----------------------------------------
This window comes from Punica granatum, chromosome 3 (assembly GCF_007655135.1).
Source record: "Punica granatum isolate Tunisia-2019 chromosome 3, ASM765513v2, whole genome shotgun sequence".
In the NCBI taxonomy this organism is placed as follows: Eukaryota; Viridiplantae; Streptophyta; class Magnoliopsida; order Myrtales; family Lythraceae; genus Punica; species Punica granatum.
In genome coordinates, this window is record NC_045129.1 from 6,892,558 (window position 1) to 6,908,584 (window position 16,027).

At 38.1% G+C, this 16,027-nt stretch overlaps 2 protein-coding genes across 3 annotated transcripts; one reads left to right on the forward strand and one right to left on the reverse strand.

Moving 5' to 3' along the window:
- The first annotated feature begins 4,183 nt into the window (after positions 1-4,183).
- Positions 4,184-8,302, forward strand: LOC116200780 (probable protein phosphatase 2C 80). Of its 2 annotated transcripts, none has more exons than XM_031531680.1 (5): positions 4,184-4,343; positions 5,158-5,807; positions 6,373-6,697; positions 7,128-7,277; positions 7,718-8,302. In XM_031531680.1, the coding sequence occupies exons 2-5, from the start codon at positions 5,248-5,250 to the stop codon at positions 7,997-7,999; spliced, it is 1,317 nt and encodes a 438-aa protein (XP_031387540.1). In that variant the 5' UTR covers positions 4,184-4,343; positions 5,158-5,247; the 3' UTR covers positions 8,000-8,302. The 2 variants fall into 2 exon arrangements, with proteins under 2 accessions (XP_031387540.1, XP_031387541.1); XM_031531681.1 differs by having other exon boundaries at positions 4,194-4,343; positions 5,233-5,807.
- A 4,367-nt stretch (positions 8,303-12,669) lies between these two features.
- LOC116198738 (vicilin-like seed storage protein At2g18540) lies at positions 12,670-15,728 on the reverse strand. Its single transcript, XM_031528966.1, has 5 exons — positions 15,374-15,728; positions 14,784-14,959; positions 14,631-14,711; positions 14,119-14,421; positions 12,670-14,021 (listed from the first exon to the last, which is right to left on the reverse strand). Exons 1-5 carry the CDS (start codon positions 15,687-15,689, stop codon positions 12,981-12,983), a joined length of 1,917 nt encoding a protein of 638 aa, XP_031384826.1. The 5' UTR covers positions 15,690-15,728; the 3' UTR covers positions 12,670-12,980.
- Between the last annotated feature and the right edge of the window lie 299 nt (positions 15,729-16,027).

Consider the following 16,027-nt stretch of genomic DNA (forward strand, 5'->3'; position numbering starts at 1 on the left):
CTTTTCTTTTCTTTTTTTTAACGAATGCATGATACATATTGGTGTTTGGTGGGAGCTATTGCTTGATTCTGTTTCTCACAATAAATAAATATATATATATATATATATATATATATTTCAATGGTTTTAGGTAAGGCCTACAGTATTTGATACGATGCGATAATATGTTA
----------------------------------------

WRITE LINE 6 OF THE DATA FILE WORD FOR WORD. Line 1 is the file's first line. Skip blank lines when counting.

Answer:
Moving 5' to 3' along the window: